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Ensuring Inclusion of Women in Science

GAO report looks at how federal science agencies monitor grantees' compliance with Title IX

by Susan R. Morrissey
August 30, 2004 | A version of this story appeared in Volume 82, Issue 35


In 1972, Title IX of the Education Amendments Act was enacted by Congress to bar gender discrimination in "any education program or activity receiving federal financial assistance." That law has had success in providing greater opportunities for women and girls in university sports programs, but there is concern that it has been underutilized in areas such as math, science, and engineering.

The application of Title IX to these areas was the focus of a recent Government Accountability Office (GAO, formerly General Accounting Office) report. Released in July, "Gender Issues: Women's Participation in the Sciences Has Increased, But Agencies Need To Do More To Ensure Compliance with Title IX" (GAO-04-639) was prepared at the request of Sens. Ron Wyden (D-Ore.) and Barbara Boxer (D-Calif.) following a 2002 hearing on this topic.

The report looks at how four federal science agencies—National Aeronautics & Space Administration, the National Science Foundation, and the Departments of Education and of Energy—make sure that their grantees comply with Title IX. The report also includes data on the progress of women in these fields.

From its investigations, GAO reports that all four of the agencies have "made efforts to ensure that grantees comply with Title IX in [math, science, and engineering] by performing several compliance activities, such as investigating complaints and providing technical assistance." In cases where complaints were made to NASA, NSF, or the Energy Department, the report notes that they are properly referred to the Education Department's Office of Civil Rights or the Equal Employment Opportunity Commission for investigation.

However, when it comes to doing periodic, agency-initiated, compliance reviews of grantees that are required by Title IX, three of the four agencies have faltered, the report says. In these reviews, federal agencies assess grantees to make sure they are complying with Title IX. For example, grantees must show that their programs follow Title IX's rules, they must have an assigned person to coordinate efforts and set up compliant procedures, and they must inform students and employees that sex discrimination is prohibited in their programs.

The report finds that the Education Department was the only agency studied to have done any reviews in this area. The Education Department reported to GAO that it had done three in the math, science, and engineering areas since 1993.

On the basis of this finding, the report recommends that NASA, NSF, and the Energy Department take steps to fully comply with Title IX regulations by doing periodic compliance reviews.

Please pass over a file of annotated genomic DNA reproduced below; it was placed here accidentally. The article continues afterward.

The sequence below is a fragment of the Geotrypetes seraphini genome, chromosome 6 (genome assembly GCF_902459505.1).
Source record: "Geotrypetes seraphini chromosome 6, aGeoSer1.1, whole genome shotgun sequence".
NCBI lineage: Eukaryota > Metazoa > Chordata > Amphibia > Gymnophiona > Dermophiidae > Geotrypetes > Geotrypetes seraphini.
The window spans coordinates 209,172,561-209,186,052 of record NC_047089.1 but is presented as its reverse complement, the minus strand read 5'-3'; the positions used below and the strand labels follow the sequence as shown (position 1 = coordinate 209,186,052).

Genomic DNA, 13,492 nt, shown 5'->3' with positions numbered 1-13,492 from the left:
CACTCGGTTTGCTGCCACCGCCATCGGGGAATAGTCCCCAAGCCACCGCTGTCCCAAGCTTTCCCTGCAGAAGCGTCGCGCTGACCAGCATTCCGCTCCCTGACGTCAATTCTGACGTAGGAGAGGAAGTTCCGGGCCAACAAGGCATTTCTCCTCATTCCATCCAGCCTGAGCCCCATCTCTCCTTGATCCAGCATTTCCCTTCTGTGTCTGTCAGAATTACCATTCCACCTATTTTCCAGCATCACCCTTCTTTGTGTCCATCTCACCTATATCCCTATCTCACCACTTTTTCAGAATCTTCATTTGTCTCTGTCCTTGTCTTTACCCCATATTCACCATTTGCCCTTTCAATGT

The report also notes that over the past 30 years, "women have made substantial gains as professionals in [math, science, and engineering], particularly in the life sciences." For example, in 1960, 1% of engineers, 8% of scientists, and 26% of mathematicians were women. By 2003, these numbers had grown to 14%, 37%, and 33%, respectively.

ALTHOUGH WOMEN have significantly increased their presence in these fields, the report notes that women remain a "less than well-tapped resource" in the U.S. scientific workforce. The report goes on to say that Title IX can be better leveraged to increase the participation of women in these fields.

"The good news is that women have made some gains. The bad news is that federal agencies responsible for enforcing Title IX have not used all the tools at their disposal to completely level the playing field for women in these areas," Boxer said when the report was released. "I join my colleague, Sen. Wyden, in calling on the Department of Education, the Department of Energy, NASA, and NSF to move quickly to ensure that the promise of Title IX is kept."

In response to this report, officials from NASA, NSF, and the Energy Department note that steps are being taken to increase compliance with Title IX. They each note that they are working toward initiating compliance reviews of their grantees.

"Right now, we are assessing where we are," says Bijan Gilanshah, assistant general counsel at NSF. In the past, NSF believed that the Education Department had agreed to conduct compliance reviews on the agency's behalf, but it will now find other ways to get the reviews done.

To this end, he notes that NSF is working with other federal agencies through the Department of Justice--which is charged with coordinating agencies' efforts under Title IX--to develop an efficient process for doing compliance reviews. Having a coordinated effort will be essential to maximize limited agency resources and minimize grantee disruption, he says.

"The first step is to make sure we don't have duplicate efforts," Gilanshah notes. For example, he explains that it's important to avoid a situation where multiple agencies are doing compliance reviews simultaneously at the same university.



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